Objective: To investigate first-time mothers' views about antenatal childbirth and parenthood education and their contact with other class participants after birth, and to compare participants and non-participants with respect to the use of pain relief, experience of pain, mode of delivery, childbirth overall, duration of breastfeeding, and assessment of parental skills.
Methods: A national cohort of 1197 Swedish-speaking women completed three questionnaires: during early pregnancy, 2 months, and 1 year after giving birth.
Results: Seventy-four percent of first-time mothers stated that antenatal education helped prepare them for childbirth, and 40% for early parenthood. One year after giving birth, 58% of the mothers had met with other class participants. These outcomes were associated with the number of class sessions. When controlling for the selection of women into participants and non-participants, no statistical differences were found concerning memory of labor pain, mode of delivery, overall birth experience, duration of breastfeeding, and assessment of parental skills. However, participants had a higher rate of epidural analgesia. Mothers who were young, single, with low level of education, living in a small city, and smokers were less likely to find the classes helpful.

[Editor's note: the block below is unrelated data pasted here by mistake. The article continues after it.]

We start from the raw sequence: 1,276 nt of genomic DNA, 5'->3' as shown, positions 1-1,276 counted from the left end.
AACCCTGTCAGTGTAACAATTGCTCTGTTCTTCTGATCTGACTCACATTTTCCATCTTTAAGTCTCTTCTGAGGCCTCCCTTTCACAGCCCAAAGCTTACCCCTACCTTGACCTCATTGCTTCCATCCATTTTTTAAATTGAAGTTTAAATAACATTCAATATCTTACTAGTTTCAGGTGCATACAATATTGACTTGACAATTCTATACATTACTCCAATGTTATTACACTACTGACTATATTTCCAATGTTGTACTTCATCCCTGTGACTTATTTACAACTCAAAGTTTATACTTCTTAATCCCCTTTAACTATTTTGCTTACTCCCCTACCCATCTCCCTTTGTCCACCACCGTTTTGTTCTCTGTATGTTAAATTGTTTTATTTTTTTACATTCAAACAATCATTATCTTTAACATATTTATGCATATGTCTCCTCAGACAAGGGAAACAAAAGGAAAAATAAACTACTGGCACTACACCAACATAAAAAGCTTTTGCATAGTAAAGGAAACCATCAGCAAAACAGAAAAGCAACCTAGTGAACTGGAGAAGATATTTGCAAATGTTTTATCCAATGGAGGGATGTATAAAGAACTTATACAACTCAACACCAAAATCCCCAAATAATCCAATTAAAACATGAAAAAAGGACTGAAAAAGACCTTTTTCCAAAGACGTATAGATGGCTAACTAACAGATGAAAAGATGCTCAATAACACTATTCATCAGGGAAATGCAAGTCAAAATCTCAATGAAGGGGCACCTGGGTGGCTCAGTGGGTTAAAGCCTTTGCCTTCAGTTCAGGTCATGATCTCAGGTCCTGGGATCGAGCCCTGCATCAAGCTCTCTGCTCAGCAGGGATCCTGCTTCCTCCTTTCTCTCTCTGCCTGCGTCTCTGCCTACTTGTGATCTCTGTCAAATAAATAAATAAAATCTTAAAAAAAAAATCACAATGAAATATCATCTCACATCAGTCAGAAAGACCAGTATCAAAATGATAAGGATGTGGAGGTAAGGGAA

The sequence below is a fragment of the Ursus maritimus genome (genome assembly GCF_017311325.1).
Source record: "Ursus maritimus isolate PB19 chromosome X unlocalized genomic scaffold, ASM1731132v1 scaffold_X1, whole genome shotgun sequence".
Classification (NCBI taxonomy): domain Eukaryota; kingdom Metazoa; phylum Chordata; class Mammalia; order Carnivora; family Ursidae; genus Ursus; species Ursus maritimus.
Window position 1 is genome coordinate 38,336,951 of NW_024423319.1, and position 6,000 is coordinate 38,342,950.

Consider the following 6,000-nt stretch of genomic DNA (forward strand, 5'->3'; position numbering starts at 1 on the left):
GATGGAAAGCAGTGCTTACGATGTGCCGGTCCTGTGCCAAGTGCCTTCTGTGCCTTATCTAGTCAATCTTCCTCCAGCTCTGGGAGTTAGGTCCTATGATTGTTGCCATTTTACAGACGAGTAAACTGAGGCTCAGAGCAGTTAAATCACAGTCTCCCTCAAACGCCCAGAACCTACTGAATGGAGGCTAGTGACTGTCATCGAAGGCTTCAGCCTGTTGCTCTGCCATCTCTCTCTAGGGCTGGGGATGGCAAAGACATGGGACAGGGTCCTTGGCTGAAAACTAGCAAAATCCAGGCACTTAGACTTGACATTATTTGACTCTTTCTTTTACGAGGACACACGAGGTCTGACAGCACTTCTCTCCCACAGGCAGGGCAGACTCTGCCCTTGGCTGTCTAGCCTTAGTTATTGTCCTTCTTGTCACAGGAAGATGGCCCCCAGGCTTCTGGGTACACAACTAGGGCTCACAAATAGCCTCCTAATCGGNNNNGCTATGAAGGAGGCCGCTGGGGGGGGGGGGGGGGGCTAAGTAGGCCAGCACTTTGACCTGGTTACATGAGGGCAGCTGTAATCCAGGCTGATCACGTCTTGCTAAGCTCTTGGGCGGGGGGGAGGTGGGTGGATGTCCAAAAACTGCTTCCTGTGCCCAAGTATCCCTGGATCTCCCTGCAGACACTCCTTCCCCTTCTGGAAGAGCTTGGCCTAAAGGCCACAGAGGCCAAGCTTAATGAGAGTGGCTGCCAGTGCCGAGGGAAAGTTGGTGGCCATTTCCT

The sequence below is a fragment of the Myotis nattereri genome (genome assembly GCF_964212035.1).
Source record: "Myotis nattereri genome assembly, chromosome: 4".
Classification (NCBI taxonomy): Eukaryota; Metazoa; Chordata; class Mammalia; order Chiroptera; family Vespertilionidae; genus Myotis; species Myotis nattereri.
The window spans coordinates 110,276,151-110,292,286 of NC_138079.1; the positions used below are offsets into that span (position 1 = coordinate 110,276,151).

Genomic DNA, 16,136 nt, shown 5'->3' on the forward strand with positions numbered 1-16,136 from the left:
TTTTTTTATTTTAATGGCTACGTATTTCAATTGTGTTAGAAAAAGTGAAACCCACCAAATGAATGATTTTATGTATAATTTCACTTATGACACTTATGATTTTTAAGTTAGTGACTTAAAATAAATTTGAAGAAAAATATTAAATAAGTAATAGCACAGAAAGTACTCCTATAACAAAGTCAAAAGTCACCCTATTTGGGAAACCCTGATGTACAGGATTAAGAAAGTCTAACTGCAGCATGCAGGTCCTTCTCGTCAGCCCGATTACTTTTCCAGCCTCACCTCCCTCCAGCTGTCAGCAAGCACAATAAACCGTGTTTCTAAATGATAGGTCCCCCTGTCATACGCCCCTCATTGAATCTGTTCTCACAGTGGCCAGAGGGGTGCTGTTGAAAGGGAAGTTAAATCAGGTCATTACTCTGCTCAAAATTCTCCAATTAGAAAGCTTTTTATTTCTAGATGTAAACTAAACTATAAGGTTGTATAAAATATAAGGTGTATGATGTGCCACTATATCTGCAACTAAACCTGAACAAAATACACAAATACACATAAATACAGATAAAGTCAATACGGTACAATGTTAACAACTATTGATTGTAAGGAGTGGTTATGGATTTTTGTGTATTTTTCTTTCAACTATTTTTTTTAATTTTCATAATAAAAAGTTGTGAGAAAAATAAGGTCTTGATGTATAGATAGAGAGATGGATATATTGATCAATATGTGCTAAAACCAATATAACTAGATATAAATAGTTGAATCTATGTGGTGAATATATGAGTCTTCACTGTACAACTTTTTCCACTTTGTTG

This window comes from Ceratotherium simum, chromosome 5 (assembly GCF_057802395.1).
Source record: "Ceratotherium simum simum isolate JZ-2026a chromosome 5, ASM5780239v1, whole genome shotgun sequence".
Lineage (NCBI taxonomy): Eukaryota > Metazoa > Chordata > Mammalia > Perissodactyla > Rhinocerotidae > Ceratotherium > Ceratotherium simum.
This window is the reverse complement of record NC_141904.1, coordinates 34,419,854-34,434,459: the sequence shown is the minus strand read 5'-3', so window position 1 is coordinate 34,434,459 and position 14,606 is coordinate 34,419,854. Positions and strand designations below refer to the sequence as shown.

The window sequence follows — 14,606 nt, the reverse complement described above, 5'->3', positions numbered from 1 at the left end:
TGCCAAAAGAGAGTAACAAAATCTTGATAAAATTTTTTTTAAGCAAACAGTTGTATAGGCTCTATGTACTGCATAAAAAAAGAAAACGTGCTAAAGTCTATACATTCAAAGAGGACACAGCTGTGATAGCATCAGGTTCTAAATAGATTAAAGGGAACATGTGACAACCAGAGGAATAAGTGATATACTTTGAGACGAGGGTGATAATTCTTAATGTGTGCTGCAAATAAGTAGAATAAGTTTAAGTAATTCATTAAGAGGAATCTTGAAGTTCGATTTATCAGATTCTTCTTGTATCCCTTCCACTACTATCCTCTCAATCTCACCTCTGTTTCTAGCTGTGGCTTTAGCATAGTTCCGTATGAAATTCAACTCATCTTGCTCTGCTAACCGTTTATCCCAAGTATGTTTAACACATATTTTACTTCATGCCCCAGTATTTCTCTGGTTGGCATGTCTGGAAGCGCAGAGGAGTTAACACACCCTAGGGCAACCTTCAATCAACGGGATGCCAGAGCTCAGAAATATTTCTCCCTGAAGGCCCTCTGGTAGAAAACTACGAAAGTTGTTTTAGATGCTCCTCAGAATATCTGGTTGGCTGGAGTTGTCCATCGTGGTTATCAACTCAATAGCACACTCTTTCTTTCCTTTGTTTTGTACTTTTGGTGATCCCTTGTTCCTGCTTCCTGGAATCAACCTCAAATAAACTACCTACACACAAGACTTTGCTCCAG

Conclusion: Participation in childbirth and parenthood education classes did not seem to affect first-time mothers' experience of childbirth and assessment of parental skills, but expanded their social network of new parents. The higher epidural rate suggests that participation in classes made women more aware of pain relief techniques available, rather than improving their own coping with pain. More research should focus on current forms of antenatal education, with special focus on women of low socioeconomic status.